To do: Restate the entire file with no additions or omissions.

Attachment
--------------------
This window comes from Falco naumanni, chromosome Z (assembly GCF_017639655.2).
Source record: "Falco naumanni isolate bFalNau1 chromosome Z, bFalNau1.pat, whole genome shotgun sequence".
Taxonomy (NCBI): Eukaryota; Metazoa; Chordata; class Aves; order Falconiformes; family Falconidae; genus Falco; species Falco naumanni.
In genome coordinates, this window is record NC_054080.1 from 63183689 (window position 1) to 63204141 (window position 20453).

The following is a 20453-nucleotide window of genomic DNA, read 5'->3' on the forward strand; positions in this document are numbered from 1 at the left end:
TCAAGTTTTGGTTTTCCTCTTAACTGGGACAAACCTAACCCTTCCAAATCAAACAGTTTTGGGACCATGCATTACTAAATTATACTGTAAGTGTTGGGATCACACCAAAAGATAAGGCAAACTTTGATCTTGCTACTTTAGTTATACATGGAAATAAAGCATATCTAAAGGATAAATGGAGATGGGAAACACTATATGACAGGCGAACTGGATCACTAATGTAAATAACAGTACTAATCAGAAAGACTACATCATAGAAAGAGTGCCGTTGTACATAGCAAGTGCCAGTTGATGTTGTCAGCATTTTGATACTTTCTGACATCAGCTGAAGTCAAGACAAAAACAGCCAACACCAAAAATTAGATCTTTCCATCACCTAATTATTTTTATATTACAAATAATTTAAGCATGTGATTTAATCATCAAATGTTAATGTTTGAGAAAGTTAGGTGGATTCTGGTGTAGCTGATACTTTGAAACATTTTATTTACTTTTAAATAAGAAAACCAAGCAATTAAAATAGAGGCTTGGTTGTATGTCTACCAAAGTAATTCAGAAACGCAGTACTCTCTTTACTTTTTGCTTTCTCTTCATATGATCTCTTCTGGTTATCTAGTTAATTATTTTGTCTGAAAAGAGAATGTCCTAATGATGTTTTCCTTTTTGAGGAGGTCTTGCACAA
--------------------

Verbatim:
This window comes from Falco naumanni, chromosome Z (assembly GCF_017639655.2).
Source record: "Falco naumanni isolate bFalNau1 chromosome Z, bFalNau1.pat, whole genome shotgun sequence".
Taxonomy (NCBI): Eukaryota; Metazoa; Chordata; class Aves; order Falconiformes; family Falconidae; genus Falco; species Falco naumanni.
In genome coordinates, this window is record NC_054080.1 from 63183689 (window position 1) to 63204141 (window position 20453).

The following is a 20453-nucleotide window of genomic DNA, read 5'->3' on the forward strand; positions in this document are numbered from 1 at the left end:
TCAAGTTTTGGTTTTCCTCTTAACTGGGACAAACCTAACCCTTCCAAATCAAACAGTTTTGGGACCATGCATTACTAAATTATACTGTAAGTGTTGGGATCACACCAAAAGATAAGGCAAACTTTGATCTTGCTACTTTAGTTATACATGGAAATAAAGCATATCTAAAGGATAAATGGAGATGGGAAACACTATATGACAGGCGAACTGGATCACTAATGTAAATAACAGTACTAATCAGAAAGACTACATCATAGAAAGAGTGCCGTTGTACATAGCAAGTGCCAGTTGATGTTGTCAGCATTTTGATACTTTCTGACATCAGCTGAAGTCAAGACAAAAACAGCCAACACCAAAAATTAGATCTTTCCATCACCTAATTATTTTTATATTACAAATAATTTAAGCATGTGATTTAATCATCAAATGTTAATGTTTGAGAAAGTTAGGTGGATTCTGGTGTAGCTGATACTTTGAAACATTTTATTTACTTTTAAATAAGAAAACCAAGCAATTAAAATAGAGGCTTGGTTGTATGTCTACCAAAGTAATTCAGAAACGCAGTACTCTCTTTACTTTTTGCTTTCTCTTCATATGATCTCTTCTGGTTATCTAGTTAATTATTTTGTCTGAAAAGAGAATGTCCTAATGATGTTTTCCTTTTTGAGGAGGTCTTGCACAA